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Numerical integration simpson

  1. Jul 26, 2010 #1

    I've using numerical integration method (Simpson rule) to evaluate a definite integral in the interval [a,b]. I was wondering what is the ideal way to approximate the integral in the boundary [a,b) or (a,b] or (a,b) when for example, the function inside the integral does not exist at that point. What I usually do is add a small constant to the open boundary, for example to evaluate integral at (a,b], I will evaluate at [a+10^-6,b]. What are your thoughts?

    Secondly, are there any numerical integration methods available in R?


  2. jcsd
  3. Aug 2, 2010 #2
    Two things.

    Firstly, which Simpson's rule is relatively easy to code, in practice it wouldn't be touched with a ten foot pole because it is so inefficient. Gauusian quadrature provide a much better results with less resources and if your integrals are taking a long time you should look into such methods.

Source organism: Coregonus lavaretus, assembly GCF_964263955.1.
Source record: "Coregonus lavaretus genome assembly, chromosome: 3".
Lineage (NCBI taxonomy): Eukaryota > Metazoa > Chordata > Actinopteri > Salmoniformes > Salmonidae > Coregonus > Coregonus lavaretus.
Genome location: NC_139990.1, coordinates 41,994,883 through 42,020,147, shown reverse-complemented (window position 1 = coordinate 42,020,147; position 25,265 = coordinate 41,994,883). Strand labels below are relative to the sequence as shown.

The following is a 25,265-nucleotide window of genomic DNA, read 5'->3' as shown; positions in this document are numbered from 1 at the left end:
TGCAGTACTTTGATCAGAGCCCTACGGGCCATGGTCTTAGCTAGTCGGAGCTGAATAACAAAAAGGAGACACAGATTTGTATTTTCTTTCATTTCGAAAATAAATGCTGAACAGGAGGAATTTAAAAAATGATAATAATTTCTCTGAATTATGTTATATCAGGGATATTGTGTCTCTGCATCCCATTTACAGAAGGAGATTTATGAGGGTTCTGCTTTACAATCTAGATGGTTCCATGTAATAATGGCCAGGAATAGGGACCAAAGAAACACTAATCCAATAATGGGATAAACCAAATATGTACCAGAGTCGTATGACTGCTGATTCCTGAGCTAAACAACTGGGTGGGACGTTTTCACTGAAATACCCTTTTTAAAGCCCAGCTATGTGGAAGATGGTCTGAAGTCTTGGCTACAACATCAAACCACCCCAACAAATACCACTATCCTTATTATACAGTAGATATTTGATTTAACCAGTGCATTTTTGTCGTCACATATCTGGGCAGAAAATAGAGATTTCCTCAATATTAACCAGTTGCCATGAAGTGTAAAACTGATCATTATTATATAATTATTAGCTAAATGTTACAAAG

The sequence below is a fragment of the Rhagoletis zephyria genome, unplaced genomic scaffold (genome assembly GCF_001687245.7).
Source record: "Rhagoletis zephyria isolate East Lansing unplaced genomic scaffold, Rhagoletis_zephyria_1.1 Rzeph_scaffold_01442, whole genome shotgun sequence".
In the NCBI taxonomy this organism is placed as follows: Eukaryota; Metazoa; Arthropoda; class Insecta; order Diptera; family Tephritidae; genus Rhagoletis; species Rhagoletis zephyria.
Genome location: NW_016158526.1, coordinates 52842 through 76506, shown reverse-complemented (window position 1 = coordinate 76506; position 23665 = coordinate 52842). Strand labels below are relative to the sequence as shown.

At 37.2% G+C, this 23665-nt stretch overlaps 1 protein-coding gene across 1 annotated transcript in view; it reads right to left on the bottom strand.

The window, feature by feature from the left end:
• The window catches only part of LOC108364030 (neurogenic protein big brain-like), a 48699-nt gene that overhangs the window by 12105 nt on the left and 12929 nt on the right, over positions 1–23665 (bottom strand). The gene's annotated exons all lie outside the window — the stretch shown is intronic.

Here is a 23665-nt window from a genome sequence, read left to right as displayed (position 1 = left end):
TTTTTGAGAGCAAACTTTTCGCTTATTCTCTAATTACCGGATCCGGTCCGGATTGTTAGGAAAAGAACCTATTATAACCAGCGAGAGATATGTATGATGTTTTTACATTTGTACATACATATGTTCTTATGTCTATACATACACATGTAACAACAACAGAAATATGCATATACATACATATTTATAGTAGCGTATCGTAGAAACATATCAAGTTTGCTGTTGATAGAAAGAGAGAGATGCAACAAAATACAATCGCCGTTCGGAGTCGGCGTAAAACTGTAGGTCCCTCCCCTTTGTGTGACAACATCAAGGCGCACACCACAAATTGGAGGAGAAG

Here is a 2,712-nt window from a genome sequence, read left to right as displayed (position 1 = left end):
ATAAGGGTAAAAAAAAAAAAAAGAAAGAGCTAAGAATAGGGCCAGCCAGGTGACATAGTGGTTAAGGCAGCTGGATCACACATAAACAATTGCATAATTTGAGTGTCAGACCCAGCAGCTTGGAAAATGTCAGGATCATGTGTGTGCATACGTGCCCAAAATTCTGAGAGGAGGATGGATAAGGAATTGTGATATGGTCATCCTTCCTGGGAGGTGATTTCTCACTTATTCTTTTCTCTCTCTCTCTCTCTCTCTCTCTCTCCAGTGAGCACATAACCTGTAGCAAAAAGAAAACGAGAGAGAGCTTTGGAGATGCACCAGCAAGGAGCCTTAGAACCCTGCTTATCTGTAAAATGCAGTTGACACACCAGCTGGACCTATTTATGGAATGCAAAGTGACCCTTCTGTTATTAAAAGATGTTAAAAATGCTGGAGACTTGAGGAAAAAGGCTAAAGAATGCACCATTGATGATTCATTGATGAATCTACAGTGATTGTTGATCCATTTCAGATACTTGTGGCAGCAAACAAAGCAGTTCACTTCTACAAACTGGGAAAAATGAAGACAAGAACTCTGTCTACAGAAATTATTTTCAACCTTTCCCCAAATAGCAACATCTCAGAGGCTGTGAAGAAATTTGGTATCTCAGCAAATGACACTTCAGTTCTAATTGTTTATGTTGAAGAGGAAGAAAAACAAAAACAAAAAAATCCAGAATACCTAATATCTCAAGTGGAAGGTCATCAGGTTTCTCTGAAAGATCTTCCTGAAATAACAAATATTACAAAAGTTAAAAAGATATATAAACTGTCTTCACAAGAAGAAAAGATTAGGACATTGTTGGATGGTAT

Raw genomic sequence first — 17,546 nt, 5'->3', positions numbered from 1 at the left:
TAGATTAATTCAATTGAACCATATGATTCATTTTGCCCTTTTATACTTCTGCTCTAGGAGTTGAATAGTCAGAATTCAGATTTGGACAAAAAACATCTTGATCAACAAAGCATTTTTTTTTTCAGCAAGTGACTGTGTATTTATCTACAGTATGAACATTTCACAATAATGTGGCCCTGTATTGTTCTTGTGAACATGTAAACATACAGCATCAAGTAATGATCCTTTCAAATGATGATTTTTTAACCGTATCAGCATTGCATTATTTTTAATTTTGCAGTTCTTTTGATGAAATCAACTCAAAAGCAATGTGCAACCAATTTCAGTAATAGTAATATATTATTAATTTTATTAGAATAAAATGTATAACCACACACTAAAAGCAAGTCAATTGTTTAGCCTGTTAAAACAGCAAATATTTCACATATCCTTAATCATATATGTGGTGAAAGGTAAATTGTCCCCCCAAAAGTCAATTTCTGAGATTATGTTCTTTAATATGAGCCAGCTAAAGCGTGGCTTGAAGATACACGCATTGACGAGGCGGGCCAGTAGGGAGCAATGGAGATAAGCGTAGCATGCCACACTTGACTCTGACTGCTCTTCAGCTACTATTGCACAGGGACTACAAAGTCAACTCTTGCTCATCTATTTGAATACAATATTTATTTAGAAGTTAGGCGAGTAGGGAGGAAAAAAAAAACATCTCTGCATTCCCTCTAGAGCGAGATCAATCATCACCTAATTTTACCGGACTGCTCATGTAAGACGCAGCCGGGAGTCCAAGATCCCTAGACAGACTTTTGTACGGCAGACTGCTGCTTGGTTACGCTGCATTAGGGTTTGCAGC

Secondly, if the function does not exist at a single point you may still be able to evaluate the integral appropriately. If the function has a "removable singularity" at the point, e.g. sin(x)/x at x=0, then you can simply redefine the equation at that point and everything will work.

    However, sometimes the problem is not the undefined point, but the behaviour of the function leading up to that point as well. e.g. 1/x^2 near x=0. You simply can't evaluate the integral on [0,b] or (0,b] as fundamentally it will diverge to infinity no matter how you go about it. In this second case, a boundary cutoff of the type you are using may have to be employed.
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